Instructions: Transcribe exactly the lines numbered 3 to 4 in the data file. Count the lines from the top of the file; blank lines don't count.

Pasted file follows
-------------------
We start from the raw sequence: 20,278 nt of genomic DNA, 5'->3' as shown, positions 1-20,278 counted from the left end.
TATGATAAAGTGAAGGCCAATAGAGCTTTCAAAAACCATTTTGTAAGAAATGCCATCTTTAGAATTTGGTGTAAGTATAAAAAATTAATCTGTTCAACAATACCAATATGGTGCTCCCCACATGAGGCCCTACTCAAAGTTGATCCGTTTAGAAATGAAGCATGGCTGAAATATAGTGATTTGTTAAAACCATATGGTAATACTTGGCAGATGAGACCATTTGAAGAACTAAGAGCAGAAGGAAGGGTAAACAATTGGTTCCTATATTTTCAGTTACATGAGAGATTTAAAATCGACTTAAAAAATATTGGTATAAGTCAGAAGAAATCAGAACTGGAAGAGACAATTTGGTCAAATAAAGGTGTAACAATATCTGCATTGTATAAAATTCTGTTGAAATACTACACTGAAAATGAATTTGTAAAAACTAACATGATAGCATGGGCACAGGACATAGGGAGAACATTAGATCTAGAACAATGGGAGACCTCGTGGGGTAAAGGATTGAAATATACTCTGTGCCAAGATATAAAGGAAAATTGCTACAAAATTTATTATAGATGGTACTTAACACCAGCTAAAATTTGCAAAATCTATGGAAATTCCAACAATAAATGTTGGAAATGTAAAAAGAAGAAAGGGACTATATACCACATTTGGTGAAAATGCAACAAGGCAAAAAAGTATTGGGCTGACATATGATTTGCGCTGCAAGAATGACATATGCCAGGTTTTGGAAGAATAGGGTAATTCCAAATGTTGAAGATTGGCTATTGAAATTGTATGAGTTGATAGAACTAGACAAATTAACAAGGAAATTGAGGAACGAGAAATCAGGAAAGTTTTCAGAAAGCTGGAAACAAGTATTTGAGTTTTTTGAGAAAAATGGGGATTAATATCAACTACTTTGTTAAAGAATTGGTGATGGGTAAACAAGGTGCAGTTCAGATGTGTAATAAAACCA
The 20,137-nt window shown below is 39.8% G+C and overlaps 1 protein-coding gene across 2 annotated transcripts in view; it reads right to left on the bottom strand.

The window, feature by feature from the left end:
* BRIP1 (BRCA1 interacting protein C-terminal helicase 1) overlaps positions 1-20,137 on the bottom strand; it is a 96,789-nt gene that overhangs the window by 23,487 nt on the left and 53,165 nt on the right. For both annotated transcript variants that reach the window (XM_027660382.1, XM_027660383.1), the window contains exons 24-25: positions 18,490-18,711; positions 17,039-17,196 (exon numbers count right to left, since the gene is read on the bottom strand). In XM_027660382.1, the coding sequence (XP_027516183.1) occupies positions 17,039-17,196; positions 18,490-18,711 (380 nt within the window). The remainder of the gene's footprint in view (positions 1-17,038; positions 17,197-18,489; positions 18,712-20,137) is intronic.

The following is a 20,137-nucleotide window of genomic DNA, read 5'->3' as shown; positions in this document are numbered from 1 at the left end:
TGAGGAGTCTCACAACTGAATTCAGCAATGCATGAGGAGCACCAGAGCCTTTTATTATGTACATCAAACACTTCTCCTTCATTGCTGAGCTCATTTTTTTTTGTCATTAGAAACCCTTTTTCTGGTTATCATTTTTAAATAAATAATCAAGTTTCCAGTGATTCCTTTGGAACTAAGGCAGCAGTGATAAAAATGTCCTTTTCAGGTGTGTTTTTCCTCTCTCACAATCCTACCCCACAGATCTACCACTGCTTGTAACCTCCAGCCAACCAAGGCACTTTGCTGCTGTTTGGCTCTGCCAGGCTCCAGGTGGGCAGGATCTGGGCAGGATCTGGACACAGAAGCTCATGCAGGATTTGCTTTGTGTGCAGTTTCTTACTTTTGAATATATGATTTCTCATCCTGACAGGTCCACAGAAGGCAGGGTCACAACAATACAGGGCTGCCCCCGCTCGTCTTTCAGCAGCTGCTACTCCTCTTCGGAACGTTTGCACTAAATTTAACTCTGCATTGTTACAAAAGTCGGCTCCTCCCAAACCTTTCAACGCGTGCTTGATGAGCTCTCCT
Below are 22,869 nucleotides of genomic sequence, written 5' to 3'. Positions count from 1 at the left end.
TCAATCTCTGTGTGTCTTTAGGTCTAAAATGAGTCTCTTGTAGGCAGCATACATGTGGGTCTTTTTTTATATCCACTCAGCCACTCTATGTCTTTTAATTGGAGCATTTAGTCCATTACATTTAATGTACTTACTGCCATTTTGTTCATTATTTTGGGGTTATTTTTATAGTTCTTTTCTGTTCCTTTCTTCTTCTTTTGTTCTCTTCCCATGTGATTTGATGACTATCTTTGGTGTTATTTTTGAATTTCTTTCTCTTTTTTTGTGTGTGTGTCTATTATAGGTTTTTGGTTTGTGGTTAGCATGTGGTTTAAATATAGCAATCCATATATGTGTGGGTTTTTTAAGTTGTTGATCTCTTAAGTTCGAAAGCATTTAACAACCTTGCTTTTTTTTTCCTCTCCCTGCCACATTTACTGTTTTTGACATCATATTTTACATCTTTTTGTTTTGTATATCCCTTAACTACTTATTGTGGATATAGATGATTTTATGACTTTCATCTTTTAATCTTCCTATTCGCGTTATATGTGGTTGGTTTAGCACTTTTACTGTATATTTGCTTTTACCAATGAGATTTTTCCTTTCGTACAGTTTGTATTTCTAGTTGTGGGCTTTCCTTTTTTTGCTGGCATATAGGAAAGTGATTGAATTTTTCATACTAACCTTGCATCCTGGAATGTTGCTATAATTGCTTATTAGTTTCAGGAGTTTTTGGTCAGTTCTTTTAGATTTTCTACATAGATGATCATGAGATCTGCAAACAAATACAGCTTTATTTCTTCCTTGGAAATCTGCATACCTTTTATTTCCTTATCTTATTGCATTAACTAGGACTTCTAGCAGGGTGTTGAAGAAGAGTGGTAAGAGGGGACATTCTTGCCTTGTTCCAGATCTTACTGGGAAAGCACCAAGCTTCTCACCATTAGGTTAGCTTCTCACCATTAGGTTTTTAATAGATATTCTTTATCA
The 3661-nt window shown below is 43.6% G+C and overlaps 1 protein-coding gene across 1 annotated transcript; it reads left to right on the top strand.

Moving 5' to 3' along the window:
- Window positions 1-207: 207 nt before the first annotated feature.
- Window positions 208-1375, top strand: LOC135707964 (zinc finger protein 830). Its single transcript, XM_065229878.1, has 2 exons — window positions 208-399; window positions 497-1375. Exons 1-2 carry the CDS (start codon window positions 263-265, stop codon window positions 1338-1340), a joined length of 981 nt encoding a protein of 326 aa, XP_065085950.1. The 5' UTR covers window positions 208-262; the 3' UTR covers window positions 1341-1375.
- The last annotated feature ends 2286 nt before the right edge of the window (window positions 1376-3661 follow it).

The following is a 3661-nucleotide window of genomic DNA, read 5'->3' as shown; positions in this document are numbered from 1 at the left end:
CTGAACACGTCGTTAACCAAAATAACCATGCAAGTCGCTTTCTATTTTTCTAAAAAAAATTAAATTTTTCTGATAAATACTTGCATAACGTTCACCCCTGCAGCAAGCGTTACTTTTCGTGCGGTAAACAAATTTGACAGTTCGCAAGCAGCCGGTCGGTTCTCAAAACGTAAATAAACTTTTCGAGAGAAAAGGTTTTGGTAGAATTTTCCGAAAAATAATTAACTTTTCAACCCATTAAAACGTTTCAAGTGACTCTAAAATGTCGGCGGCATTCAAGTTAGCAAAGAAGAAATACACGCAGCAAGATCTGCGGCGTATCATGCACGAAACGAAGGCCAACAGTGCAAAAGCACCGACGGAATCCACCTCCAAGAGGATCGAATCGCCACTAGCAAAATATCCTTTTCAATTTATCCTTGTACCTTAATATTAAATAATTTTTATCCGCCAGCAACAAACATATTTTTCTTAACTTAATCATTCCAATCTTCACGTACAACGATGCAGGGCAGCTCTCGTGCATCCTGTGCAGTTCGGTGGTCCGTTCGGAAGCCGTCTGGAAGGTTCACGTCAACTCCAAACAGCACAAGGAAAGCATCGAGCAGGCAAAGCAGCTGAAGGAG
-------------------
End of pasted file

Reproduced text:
The 20,137-nt window shown below is 39.8% G+C and overlaps 1 protein-coding gene across 2 annotated transcripts in view; it reads right to left on the bottom strand.

The window, feature by feature from the left end: